• Typeordie

    Am I remembering wrongly, or do the Coens make one change to the novel that fundamentally alters the character of Chigurh? In the book, he returns the money to the men it belongs to. In the film, if I have this right, he kills them and takes it for himself, which has two effects: it makes a lie of his code of honour, which, in the book, whatever else he is, he is not a hypocrite, and, on a plot level, makes it seem completely unlikely that he would ever be hired for work such as this if he was someone who double-crossed his employers.
    I also don’t think Moss’s fate works onscreen. It seems like a conceit that can only be successful in a novel.

  • SHAMUS

    Nice article here, pinpointing a lot of the things that struck me as flawed about this adaptation, especially its leaden, too-deadpan-for-its-own-good interpretation of McCarthy’s brutally terse way with action and dialogue, and the blundering woodenness of Bardem’s dimestore-Indian take on one of the film’s most crucial elements. Not singled out here, however, is maybe the film’s biggest fumble, delivering the closing speech as a straightforward oration, unaccompanied even by the sort of dreamlike visual imagery that the Coens can turn out in their sleep. Ending on Tommy Lee Jones’s flat, monotone reading of what should be a stirring, evocative passage, really caps things off exactly the wrong way, a final bum note to close the movie out on.

  • http://jack-travels.tumblr.com Jack Anderson

    So…did you like the movie? I would have liked to read an article that had thoughts contrary to popular opinion but realistically this article should be retitled “challenging the adaptation” because that’s practically all you did.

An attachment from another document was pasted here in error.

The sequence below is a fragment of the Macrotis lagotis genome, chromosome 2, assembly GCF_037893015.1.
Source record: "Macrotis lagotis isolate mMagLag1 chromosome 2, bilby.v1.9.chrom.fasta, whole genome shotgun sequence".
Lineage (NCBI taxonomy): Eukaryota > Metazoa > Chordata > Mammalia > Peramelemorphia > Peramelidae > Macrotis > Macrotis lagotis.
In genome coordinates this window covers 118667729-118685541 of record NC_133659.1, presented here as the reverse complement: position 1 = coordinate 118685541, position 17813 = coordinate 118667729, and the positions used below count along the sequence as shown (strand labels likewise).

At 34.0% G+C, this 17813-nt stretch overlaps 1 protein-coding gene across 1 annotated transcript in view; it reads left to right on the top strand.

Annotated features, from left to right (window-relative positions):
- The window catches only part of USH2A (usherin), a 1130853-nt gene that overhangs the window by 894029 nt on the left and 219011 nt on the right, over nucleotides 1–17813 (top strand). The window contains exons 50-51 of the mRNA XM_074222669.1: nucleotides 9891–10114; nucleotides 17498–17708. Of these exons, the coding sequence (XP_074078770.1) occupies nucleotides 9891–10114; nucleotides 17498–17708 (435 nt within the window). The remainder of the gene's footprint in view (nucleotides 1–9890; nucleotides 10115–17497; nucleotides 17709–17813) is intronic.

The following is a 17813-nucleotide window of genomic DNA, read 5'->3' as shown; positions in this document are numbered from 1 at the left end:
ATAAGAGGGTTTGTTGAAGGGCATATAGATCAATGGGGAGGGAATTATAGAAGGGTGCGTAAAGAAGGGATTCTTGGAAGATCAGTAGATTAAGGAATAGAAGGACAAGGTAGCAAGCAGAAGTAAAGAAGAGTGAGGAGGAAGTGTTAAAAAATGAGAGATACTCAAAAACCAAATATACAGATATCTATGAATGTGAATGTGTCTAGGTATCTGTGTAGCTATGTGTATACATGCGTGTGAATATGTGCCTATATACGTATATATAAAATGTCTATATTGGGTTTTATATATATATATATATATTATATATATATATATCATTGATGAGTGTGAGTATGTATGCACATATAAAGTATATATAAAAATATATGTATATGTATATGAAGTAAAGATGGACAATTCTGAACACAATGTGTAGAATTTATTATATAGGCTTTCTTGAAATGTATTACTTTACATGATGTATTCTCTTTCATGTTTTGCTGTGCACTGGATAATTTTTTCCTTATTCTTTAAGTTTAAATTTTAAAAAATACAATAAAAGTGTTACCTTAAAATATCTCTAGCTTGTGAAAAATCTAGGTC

• zeldy345

    An unprofessional article, to say the least–specifically in its lazy interpretation of McCarthy’s dialogue. Why dare to bring it up? Can you not deal with the film on its own terms/medium? I ask, are you a literary critic as well? The delivery of the film’s “stilted” dialogue (aka formal) and emphasized ecartes–the fantastic use of various degrees of silence–are inspired by Harold Pinter. I suggest you read Pinter’s theories on silence & communication, then rewrite this “article.” You do not even theorize on what might be communicated through the silence! You’re disappointed because it bores you, thus missing the beauty of minimalism. (Perhaps your boredom, the feeling of time dragging, is trying to tell you something important, but you’d prefer distraction.) “Old Country” is not a “faithful” rendition, as there is, first, no intended delivery in the text, or any text. This is especially the case when there is a lack of punctuation. Second, such a notion of “faithful” requires a metaphysical understanding of representation, wherein there is an original & a copy. However, a text cannot coincide with itself, due to restance & iter-ability, thus there is no original as such. Everything begins with re-presentation. Every repetition, no matter how banal or exact, is, at once, the Same yet irreducibly Other. “Old Country” is a Pinter-inspired performance of McCarthy’s novel. In addition, please learn how to use arguments instead of relying on your subjective taste.